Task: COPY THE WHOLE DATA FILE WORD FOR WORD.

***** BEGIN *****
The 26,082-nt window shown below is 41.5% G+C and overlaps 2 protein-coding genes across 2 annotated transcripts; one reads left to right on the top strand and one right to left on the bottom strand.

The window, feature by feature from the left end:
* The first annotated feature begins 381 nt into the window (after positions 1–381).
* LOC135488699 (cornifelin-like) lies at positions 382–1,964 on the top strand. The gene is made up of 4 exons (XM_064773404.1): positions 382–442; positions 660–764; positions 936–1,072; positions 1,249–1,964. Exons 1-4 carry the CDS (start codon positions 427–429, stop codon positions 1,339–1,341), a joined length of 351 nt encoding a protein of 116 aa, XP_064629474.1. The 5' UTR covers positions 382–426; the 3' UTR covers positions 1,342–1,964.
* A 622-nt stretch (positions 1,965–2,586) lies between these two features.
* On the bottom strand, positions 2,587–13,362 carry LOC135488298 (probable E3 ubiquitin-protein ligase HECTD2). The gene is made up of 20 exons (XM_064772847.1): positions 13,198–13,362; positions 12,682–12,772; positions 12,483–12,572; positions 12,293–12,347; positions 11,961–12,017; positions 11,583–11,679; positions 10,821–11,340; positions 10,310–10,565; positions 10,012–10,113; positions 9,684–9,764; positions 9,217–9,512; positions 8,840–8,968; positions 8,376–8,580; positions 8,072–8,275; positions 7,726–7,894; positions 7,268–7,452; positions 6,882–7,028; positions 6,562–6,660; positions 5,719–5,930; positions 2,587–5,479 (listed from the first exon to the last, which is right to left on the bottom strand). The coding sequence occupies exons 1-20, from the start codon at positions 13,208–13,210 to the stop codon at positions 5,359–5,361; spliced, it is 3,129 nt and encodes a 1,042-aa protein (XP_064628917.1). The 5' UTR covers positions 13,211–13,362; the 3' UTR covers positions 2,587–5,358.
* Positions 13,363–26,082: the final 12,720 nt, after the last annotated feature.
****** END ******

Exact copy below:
The 26,082-nt window shown below is 41.5% G+C and overlaps 2 protein-coding genes across 2 annotated transcripts; one reads left to right on the top strand and one right to left on the bottom strand.

The window, feature by feature from the left end:
* The first annotated feature begins 381 nt into the window (after positions 1–381).
* LOC135488699 (cornifelin-like) lies at positions 382–1,964 on the top strand. The gene is made up of 4 exons (XM_064773404.1): positions 382–442; positions 660–764; positions 936–1,072; positions 1,249–1,964. Exons 1-4 carry the CDS (start codon positions 427–429, stop codon positions 1,339–1,341), a joined length of 351 nt encoding a protein of 116 aa, XP_064629474.1. The 5' UTR covers positions 382–426; the 3' UTR covers positions 1,342–1,964.
* A 622-nt stretch (positions 1,965–2,586) lies between these two features.
* On the bottom strand, positions 2,587–13,362 carry LOC135488298 (probable E3 ubiquitin-protein ligase HECTD2). The gene is made up of 20 exons (XM_064772847.1): positions 13,198–13,362; positions 12,682–12,772; positions 12,483–12,572; positions 12,293–12,347; positions 11,961–12,017; positions 11,583–11,679; positions 10,821–11,340; positions 10,310–10,565; positions 10,012–10,113; positions 9,684–9,764; positions 9,217–9,512; positions 8,840–8,968; positions 8,376–8,580; positions 8,072–8,275; positions 7,726–7,894; positions 7,268–7,452; positions 6,882–7,028; positions 6,562–6,660; positions 5,719–5,930; positions 2,587–5,479 (listed from the first exon to the last, which is right to left on the bottom strand). The coding sequence occupies exons 1-20, from the start codon at positions 13,208–13,210 to the stop codon at positions 5,359–5,361; spliced, it is 3,129 nt and encodes a 1,042-aa protein (XP_064628917.1). The 5' UTR covers positions 13,211–13,362; the 3' UTR covers positions 2,587–5,358.
* Positions 13,363–26,082: the final 12,720 nt, after the last annotated feature.